That being the case, one has to ask why the Department is so eager to adhere to parity in this case. If there was ever a case for parting from parity, surely this is the one, when we consider the impact of redundancy on staff, their families and communities and the fact that redundancies in the NICS are not likely to place any large burden on finances. I say that based on information provided by officials.
The Northern Ireland Executive have had a flexible approach to parity on a range of matters when it has suited. Let us remember that the whole purpose of devolution is to enable the regions to do things differently on behalf of their citizens. There is no reason why flexibility cannot be adopted for the Northern Ireland Civil Service compensation scheme. In fact, the proposals from the Department of Finance hold differences from the English scheme, so that argument does not hold water.
The major public sector union in Northern Ireland has grave concerns about the consultation process. Many people describe the consultation as a sham for the reasons that I have outlined. Basically, the Department has exercised a veto in the guise of consultation. Northern Ireland Public Service Alliance (NIPSA) officials told the Committee that they made detailed and considered alternative proposals during the consultation, and it appears that they were simply ignored. Those compromise proposals had the intention of shifting the balance of the compensation terms to protect staff who earn less than £23,000 per annum, staff who, DFP acknowledges, require lower-paid worker protection. Those proposals were not ideal for union members, but they demonstrated a willingness by the union side to compromise in an effort to ameliorate the worst effects of the London proposals.
I urge Members to support the prayer of annulment for the following reasons: first, the overall detrimental effect on all Civil Service redundancy terms; secondly, the detrimental effect on employees who retire on sickness grounds; thirdly, the impact on lower-paid staff; fourthly, the failure of the Department to show any reasonable flexibility; and, fifthly, the opportunity for us, as the devolved Administration, to do things as we wish to do them and, in this case, differently from London.
Finally, I will repeat the call contained in a letter I received from a civil servant who is one of my constituents. I imagine that other Members have received similar letters from their constituents. The letter stated:
"I would ask that you, as my MLA, take the opportunity to oppose these regulations and ensure that civil servants and staff employed in non-departmental public bodies do not suffer a worsening of compensation terms available at the very time they need the greatest possible financial support, as they face a period of unemployment, which could endure for some time given the scarcity of employment opportunities in Northern Ireland."
A Cheann Comhairle, go raibh maith agat as an deis cainte ar an ábhar seo. Impím ar Chomhaltaí tacaíocht a thabhairt don phaidir seo. I ask all Members to support the prayer of annulment.
Mr McKay (The Chairperson of the Committee for Finance and Personnel): I will speak first on behalf of the Finance and Personnel Committee.
The scheme amendment relates to the Superannuation Bill that the Committee scrutinised in detail in 2012. In fact, it was the Committee that secured an amendment to the Bill to require proposed Civil Service compensation scheme changes that are detrimental to scheme members to be subject to Assembly control. Otherwise, the scheme amendment before us, which decreases compulsory and voluntary redundancy payments for civil servants, could have been introduced without the Assembly's being able to debate and decide on the proposals as deemed necessary.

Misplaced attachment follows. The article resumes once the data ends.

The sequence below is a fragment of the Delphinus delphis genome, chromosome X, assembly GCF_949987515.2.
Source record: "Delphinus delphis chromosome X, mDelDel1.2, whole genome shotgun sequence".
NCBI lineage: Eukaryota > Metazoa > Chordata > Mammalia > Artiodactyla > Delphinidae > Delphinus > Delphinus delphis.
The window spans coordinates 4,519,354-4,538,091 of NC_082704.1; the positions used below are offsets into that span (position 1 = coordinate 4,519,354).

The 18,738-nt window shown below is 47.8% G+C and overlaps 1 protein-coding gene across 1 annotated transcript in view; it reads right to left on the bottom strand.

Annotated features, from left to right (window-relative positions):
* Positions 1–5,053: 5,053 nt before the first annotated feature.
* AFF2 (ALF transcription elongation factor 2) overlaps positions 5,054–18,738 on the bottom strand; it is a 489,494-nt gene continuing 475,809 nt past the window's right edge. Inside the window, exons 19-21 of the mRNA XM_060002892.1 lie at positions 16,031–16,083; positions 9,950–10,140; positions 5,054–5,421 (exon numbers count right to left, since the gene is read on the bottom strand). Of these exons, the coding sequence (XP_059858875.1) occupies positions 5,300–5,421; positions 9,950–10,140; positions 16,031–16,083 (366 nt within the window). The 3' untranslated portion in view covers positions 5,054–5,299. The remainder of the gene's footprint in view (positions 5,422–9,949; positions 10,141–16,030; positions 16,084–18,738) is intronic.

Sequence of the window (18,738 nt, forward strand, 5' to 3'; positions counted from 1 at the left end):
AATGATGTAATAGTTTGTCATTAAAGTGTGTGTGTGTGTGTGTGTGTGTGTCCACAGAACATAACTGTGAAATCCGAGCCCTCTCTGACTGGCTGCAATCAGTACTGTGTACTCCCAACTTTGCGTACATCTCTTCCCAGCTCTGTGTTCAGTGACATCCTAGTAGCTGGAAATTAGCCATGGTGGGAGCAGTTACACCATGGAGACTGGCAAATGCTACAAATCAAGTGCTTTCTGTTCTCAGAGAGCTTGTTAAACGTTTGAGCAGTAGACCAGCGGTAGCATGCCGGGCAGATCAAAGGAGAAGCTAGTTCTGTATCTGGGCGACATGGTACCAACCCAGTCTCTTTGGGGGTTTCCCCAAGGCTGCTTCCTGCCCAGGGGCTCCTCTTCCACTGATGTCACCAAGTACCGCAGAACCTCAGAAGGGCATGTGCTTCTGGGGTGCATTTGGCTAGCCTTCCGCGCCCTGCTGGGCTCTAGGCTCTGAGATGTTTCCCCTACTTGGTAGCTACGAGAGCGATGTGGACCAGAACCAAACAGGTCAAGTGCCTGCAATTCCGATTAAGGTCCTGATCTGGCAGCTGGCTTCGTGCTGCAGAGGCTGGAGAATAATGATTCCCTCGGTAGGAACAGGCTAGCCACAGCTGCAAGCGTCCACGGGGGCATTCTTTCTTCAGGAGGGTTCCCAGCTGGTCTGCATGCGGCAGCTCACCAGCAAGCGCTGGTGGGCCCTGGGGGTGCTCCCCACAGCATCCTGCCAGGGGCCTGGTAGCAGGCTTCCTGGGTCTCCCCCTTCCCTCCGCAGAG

As part of its scrutiny of the Superannuation Bill, the Committee's decision to accept the removal of the trade union veto over detrimental scheme changes was in part influenced by assurances from the Department that there would be fair and proper consultation, with a view to reaching agreement with the trade union side on subsequent proposals for scheme changes. DFP officials advised that there would be scope for compromise and agreement on potential nuances to the substance and timing of the scheme changes while maintaining parity. Members were also assured that the Department would undertake its consultation in line with the Gunning or Sedley principles, which require, among other things, that the product of consultation be conscientiously taken into account when the ultimate decision is taken.
More recently, at its meeting on 19 February, the Committee was briefed by DFP officials on the details of the proposed scheme changes. Following concerns raised by NIPSA about the adequacy of the Department's consultation, the Committee took oral evidence from the union. That was followed by a special Committee meeting on 24 March, which included a joint session with NIPSA representatives and the responsible departmental officials. That is the first time that we have had a meeting of that nature, with the two opposing sides at the top of the table.
Just as an aside, I think that other Committees should consider that as well. I am not saying that they should have some sort of Harry Hill-type approach to Committees, whereby they set one off against the other, but it was very useful to be able to bounce questions from a particular witness off the opposing side immediately, and the outcome for the Committee was much more constructive.